The following article was written by Sally Rodriguez, who is active in organizations opposed to illegal immigration, and appeared in the Santa Maria Times.

The public is not made aware of funding sources for some large organizations that take stands on issues unpopular with the American people. Most of the mainline media seldom touch on such issues, because if the truth is made public, big businesses that profit from cheap illegal immigrant labor could experience losses. Polls show illegal immigration is a very unpopular issue with both Democrat and Republican voters, therefore it is an American issue, not a party issue.

Who is paying for such things as expensive marching banners, picketing signs, flags, voter registration coordinators, ads on Spanish television, and large staffs who put together all kinds of propaganda for public consumption in favor of their cause, and to promote their goal, which is amnesty for all illegal immigrants now here, often referred to as comprehensive immigration reform?

In fact, the word “amnesty” has now been replaced with the word “legalization,” because it sounds better.

Their other goals are prevention of the completion of a more-effective border wall, and in general a halt to all deportations, job-site raids, the E-Verify program and the H-2A ag workers program. However, farmers do have a legitimate claim that some of the H-2A provisions are bad. For example, one worker shouldn’t be locked into one employer, because when that employer no longer needs their labor, they should be able to change employers during the period of their work visas. In addition, farmers should not be forced to provide transportation from the border, or their housing once here.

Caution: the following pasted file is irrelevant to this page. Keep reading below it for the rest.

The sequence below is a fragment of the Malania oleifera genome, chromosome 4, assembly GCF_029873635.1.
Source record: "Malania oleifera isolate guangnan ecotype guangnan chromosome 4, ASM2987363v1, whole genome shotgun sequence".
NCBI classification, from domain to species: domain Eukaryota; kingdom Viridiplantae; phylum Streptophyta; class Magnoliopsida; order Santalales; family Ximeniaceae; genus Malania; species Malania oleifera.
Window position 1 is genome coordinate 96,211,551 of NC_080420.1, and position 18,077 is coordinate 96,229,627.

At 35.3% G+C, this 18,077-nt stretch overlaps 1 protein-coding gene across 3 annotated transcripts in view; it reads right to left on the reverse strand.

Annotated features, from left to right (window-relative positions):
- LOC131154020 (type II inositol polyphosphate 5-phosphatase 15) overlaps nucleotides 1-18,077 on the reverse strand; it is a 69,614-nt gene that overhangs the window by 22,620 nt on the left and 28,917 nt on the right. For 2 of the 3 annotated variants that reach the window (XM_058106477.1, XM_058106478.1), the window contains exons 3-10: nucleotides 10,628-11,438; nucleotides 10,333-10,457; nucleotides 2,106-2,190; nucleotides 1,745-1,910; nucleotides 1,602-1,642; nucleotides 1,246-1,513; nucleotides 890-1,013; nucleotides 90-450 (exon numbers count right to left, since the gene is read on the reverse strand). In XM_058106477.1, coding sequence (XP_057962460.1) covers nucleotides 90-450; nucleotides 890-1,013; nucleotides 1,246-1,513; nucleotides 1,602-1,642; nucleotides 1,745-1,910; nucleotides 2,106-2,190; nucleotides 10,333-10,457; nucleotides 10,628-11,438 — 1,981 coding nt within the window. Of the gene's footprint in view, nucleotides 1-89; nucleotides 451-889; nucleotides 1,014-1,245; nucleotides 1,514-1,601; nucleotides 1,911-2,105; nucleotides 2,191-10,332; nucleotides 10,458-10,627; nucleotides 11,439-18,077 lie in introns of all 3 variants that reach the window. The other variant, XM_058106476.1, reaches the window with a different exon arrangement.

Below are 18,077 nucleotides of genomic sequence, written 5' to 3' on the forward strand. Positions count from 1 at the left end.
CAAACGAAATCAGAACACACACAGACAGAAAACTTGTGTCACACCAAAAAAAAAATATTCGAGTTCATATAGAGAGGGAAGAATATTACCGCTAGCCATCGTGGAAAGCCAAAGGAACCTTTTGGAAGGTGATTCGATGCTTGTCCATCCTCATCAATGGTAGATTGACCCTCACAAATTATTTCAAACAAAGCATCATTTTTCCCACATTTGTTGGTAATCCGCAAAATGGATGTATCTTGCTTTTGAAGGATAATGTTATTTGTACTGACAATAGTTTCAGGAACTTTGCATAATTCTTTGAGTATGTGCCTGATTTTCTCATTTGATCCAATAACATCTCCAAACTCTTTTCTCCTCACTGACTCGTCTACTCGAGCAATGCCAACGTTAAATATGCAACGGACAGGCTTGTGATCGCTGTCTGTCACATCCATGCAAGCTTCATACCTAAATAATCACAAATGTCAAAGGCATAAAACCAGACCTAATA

These laborers have always been able to handle these things on their own. However, farmers should be required to abide by health standards, give work breaks, basic medical insurance, worker’s comp, adequate tools, safety items, etc.

Currently, if workers abide by the terms of their temporary work visa, they can come back again for as long as they are physically able to do the work. Under this system, they can earn money to support their families back home, while American farmers can obtain much-needed harvest labor, which Americans refuse to do because of the low pay.

Aside from the few defects cited in one particular item of the H-2A program, the critics have nothing else to cite as negative in the control of illegal immigration. Yet the narrow minority interests, besides being against all of the issues listed here, are trying to get the public to lump all Hispanics and people with Hispanic surnames as being in favor of their goals, which is untrue.

Most people who have Hispanic surnames are Americans first, and are just as opposed to illegal immigration as everyone else. They want the issue resolved, but not with another unworkable amnesty, like the first attempt in 1986, which, due to lack of enforcement, was a disaster and just made the problem worse.

We need to consider the 1.2 million legal immigrants admitted each year, 125,000 from Mexico alone. Who thinks that they like illegal immigration? For radical organizations to lump everyone with a Hispanic surname as being in favor of amnesty, in my opinion, borders on a criminal act.

Hispanics are interested in jobs, education, raising their families and a whole host of other issues as being much more important than giving lawbreakers amnesty, followed by millions more who will get the message to come quickly with their false documents that the government won’t have the resources nor manpower to properly verify. That is what happened in 1986, as the vast majority were just passed on through, with nothing verified. Think about it. Now there are far more waiting for another easy way to get amnesty.